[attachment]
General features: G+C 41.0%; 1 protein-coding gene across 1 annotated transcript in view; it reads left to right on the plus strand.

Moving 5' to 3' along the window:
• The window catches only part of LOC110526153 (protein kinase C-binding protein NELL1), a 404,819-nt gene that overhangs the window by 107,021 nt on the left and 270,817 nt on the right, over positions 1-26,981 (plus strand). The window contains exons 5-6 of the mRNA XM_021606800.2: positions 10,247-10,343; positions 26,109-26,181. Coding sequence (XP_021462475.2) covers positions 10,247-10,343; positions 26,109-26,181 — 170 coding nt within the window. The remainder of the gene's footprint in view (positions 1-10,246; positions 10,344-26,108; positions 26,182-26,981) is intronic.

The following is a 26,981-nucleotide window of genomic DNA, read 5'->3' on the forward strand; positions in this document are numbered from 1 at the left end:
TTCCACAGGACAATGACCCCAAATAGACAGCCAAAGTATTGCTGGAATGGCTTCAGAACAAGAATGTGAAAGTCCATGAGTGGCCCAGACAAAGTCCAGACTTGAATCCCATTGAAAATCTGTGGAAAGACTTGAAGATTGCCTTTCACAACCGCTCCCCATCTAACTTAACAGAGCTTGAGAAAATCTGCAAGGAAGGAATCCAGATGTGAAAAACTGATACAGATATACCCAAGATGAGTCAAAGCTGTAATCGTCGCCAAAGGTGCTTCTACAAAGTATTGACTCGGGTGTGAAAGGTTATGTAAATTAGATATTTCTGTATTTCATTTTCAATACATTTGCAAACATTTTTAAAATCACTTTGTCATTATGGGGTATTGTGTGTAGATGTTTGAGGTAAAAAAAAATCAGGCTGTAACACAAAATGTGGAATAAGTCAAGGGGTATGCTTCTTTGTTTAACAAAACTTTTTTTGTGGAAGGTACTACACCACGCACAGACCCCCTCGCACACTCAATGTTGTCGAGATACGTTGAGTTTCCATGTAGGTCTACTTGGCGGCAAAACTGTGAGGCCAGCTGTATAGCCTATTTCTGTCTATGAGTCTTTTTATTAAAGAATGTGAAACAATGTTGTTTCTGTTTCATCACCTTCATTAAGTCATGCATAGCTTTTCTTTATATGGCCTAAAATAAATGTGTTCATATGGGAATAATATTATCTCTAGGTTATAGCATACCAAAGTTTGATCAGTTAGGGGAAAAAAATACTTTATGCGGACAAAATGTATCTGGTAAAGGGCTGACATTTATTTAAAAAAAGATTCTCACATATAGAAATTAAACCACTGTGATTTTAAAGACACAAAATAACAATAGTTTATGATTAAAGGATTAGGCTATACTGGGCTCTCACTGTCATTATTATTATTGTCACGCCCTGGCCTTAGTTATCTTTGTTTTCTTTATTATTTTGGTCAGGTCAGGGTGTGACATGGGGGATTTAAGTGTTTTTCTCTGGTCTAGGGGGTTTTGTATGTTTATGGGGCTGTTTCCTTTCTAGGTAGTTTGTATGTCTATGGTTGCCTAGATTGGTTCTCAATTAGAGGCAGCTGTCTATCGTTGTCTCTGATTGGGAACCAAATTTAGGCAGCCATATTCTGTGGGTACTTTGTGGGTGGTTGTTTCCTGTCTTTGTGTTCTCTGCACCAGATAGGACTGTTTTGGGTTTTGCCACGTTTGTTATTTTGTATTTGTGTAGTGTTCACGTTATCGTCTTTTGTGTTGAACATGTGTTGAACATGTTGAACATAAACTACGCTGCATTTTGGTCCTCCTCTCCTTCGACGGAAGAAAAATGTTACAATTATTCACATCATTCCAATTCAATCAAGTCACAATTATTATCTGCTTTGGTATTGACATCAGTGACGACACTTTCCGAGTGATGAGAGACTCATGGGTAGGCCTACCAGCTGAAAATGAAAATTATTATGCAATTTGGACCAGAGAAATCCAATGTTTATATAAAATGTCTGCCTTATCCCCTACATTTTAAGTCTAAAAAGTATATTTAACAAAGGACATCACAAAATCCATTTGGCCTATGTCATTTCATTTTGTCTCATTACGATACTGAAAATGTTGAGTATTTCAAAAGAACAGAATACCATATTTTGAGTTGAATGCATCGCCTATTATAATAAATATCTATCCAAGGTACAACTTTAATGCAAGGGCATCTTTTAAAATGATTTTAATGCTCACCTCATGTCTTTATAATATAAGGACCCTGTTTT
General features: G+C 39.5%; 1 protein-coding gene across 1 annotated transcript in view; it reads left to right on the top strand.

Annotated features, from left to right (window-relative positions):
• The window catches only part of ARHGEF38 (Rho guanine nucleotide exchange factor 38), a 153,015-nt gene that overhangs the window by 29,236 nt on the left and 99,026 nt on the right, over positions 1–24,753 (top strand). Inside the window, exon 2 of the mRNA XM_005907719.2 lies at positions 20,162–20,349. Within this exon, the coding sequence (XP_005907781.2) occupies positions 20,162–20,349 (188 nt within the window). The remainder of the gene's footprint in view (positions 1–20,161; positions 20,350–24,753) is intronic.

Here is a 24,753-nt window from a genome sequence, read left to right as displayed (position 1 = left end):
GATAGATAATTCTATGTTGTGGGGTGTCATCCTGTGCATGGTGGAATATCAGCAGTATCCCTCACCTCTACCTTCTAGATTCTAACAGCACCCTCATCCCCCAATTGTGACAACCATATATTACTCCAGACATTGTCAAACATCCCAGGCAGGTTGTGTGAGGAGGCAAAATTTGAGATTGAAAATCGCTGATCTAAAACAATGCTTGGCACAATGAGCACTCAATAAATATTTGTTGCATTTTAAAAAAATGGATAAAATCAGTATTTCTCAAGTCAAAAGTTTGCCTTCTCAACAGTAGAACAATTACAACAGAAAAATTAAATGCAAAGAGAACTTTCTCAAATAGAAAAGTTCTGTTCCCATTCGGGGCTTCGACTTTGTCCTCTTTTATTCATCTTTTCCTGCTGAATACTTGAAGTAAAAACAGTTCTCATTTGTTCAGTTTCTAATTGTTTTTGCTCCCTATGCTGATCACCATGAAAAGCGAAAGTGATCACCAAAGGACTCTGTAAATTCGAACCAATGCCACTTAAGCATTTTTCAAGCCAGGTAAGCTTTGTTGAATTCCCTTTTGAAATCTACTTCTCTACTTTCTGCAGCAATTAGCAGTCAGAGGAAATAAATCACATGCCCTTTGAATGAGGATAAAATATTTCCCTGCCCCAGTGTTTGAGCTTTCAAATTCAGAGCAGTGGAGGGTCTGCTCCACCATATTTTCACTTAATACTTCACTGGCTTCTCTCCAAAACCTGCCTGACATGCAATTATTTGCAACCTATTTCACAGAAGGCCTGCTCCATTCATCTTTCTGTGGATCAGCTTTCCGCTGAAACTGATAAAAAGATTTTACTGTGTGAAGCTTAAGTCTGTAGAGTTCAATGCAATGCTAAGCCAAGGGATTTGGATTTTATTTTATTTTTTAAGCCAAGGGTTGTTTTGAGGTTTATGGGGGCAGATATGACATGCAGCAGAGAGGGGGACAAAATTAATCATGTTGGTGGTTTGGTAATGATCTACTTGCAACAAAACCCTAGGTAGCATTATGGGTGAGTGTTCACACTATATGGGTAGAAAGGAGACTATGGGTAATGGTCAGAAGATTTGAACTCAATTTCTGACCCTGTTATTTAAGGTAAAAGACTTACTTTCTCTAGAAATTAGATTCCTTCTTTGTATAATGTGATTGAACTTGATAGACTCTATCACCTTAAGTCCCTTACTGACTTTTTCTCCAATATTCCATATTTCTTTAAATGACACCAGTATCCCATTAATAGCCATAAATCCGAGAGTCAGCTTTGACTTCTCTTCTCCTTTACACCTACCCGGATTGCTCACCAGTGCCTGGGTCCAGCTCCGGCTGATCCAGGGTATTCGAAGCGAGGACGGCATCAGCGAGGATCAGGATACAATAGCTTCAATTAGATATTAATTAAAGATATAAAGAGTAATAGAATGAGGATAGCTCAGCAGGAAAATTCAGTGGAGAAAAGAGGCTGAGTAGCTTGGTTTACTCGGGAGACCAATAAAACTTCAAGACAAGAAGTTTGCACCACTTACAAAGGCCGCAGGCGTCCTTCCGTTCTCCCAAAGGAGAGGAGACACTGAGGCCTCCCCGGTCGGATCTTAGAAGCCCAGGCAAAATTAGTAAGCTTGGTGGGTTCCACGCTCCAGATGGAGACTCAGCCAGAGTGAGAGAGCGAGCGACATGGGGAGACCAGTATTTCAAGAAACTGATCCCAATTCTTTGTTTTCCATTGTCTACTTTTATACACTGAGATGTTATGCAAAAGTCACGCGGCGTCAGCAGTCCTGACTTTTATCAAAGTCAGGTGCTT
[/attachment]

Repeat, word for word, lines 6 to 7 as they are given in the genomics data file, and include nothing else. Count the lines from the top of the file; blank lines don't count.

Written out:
General features: G+C 39.5%; 1 protein-coding gene across 1 annotated transcript in view; it reads left to right on the top strand.

Annotated features, from left to right (window-relative positions):